6. Use tags (he said, she asked, he replied) only when they're needed for clarity of who's talking. If the characters are busy doing things, then you can simply write their spoken sentences before or after the action, and it’s clear who’s talking.
- Elsa turned the tap off. “What now?”
- Ben tightened his grip on the gun. “Give me the money.”
8. Avoid adding adverbs to the tags. Instead of ‘he said loudly’ write ‘he shouted’, instead of ‘she said irritably’ write ‘she snapped’, instead of ‘he said furiously’ write ‘he yelled’, instead of ‘she said quietly’ write ‘she muttered’. Better still, let the dialogue itself imply how something is said: “I’ve had enough, you bastard!” is clear; you don’t need to add ‘he said angrily’.
9. Add body language. Posture, facial expression, movements, especially for the non-POV character. This contributes clarity and meaning without the need for tags.
- “I don’t like this.” John scratched his ear. “Do we have to go through with it?”
- Bill leaned forward. “Tell me more.”
- Jane twisted her necklace in her fingers. “What if someone sees us?”
- Fred glanced at his watch. “Time to go.”
- “No need to hurry.” Mary drummed her fingers on the table.
- Mary glanced at her watch. “Take all the time you need.”
- “I can wait,” Mary assured him. Her feet jiggled and bounced.
12. Consider the person's level of education. A high-school dropout uses a different vocabulary than a PhD graduate. How ‘educated’ is this character’s speech?
13. Use the character's voice. Characters don't talk the way their authors do. Think of each character’s key personality traits. How would a person with these characteristics talk? What kind of speech patterns reflect this personality?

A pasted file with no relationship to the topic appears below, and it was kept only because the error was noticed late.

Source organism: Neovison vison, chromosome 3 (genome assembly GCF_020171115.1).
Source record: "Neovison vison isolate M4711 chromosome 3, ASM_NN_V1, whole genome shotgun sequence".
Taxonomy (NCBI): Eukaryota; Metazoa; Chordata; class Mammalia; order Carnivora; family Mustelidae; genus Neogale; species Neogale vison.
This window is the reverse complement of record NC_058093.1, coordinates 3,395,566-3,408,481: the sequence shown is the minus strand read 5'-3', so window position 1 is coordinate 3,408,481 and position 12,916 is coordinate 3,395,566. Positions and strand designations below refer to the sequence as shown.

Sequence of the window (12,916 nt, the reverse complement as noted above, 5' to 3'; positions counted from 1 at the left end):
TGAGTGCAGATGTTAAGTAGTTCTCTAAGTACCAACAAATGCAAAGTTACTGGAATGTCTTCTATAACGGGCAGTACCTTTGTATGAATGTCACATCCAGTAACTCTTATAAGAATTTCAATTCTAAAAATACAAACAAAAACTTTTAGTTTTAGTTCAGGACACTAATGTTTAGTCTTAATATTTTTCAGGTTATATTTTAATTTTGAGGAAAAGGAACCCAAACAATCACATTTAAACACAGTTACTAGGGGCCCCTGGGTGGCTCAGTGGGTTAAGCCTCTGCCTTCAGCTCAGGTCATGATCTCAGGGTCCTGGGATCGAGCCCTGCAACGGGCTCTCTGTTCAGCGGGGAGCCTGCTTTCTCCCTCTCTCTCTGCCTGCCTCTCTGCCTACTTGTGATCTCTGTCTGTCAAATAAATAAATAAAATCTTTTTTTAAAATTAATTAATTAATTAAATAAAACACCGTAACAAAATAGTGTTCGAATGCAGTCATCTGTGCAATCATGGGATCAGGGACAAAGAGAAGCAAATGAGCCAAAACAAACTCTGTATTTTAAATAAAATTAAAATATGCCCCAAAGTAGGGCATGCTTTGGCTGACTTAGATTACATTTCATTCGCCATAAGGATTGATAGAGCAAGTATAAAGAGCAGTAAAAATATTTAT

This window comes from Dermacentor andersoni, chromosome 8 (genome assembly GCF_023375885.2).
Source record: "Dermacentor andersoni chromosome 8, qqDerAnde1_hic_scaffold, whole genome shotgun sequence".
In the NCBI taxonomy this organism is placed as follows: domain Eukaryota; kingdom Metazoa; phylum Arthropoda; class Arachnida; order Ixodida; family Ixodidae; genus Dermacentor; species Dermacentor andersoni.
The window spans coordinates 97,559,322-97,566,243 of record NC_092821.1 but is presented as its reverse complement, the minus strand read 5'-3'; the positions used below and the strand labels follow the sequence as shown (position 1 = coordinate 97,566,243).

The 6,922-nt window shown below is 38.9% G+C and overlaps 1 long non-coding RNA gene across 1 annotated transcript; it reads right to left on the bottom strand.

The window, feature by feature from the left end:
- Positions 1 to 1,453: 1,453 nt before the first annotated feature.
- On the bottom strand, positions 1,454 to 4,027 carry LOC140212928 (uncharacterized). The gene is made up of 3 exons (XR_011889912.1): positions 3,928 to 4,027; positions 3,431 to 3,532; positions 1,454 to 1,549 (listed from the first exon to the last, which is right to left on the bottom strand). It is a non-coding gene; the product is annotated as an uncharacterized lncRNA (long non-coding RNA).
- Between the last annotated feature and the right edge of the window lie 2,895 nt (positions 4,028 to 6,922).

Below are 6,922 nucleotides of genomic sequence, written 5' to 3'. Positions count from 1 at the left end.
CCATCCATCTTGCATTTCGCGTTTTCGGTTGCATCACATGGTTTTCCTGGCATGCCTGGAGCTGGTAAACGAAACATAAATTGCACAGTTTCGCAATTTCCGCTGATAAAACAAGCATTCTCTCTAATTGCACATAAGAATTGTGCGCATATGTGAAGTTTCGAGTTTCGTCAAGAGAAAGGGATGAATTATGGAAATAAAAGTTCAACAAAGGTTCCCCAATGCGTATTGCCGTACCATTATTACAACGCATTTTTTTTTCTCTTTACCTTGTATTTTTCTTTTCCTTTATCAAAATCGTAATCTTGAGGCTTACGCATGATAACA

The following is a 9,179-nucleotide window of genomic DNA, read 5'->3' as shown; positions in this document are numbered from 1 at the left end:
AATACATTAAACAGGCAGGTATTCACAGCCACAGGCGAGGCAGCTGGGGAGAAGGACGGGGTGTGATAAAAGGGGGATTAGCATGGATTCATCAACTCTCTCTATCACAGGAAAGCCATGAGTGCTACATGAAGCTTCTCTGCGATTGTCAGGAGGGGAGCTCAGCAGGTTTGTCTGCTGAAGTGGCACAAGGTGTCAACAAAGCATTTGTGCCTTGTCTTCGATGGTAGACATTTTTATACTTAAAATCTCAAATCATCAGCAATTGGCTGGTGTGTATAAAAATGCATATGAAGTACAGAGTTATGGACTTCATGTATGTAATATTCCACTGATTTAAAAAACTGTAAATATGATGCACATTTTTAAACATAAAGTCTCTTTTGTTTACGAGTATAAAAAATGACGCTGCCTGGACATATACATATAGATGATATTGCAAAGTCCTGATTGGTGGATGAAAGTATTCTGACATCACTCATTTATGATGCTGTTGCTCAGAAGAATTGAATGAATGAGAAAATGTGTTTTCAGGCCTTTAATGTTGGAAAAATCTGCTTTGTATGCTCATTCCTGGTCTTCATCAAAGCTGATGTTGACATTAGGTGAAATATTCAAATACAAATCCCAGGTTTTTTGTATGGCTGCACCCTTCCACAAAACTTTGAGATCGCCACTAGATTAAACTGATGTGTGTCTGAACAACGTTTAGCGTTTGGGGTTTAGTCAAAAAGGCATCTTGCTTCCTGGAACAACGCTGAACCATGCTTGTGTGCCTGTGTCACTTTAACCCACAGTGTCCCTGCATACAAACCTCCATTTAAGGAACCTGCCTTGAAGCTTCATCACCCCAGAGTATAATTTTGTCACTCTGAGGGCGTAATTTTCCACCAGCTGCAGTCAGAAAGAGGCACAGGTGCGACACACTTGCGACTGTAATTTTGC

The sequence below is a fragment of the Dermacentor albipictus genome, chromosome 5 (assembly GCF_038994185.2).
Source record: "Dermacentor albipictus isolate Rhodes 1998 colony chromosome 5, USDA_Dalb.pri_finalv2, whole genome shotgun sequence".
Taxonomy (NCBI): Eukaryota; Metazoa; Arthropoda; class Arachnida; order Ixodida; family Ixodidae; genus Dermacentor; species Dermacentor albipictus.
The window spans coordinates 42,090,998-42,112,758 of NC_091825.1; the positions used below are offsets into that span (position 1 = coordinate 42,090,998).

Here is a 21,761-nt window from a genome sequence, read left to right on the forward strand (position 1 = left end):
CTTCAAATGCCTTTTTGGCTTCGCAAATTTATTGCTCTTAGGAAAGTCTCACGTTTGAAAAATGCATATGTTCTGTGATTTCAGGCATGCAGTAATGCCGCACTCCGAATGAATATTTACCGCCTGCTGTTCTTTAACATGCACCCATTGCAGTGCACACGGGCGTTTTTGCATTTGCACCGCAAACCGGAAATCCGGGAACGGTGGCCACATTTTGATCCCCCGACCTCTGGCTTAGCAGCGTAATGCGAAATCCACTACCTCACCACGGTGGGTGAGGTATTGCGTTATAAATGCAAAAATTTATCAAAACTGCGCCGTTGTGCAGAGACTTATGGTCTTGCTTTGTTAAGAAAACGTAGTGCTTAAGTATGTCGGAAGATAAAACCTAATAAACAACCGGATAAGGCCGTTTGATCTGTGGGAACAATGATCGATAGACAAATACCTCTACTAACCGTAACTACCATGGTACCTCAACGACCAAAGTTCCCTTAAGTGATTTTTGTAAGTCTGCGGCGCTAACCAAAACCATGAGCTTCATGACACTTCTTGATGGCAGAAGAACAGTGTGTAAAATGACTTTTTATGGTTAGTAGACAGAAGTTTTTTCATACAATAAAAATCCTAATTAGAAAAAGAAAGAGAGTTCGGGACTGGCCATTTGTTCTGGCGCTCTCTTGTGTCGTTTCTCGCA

- A self-centered person probably uses the words ‘I’, ‘my’ and ‘me’ a lot.
- A timid person may preface requests and statements with an apology: “I'm sorry to bother you. I wonder if it's possible to...” “I'm probably wrong, but...”
- An insecure person may use ‘maybe’, ‘perhaps’.
- A bossy person may phrase many sentences as a command. “Take a taxi.” “Call me tomorrow.”
- A status-seeking person may name-drop and mention status symbols at every opportunity “Last week, the duchess told me...” “When I parked my Porsche...”
- A pompous person may speak in multi-syllabic words.
I look forward to your comments. If you have questions, ask and I will reply.
About The Writing Craft Series
The ebooks in Rayne Hall's Writing Craft series equip authors with tools for their writing craft.
Writing Fight Scenes shows how to construct an exciting, realistic fight scene even if you've never held a weapon. Learn to write vivid duels, riots, ambushes, battles and self-defense scenes.
Writing Scary Scenes helps create scenes that make your readers' hearts hammer with suspense, their breaths quicken with excitement, and their skins tingle with goosebumps of delicious fright.
Writing About Villains gives you the tools for creating fiends your readers love to hate and will never forget.
The Word-Loss Diet guides writers to slim and tone their writing style, stripping away layers of word-fat to reveal the muscle of their unique author voice.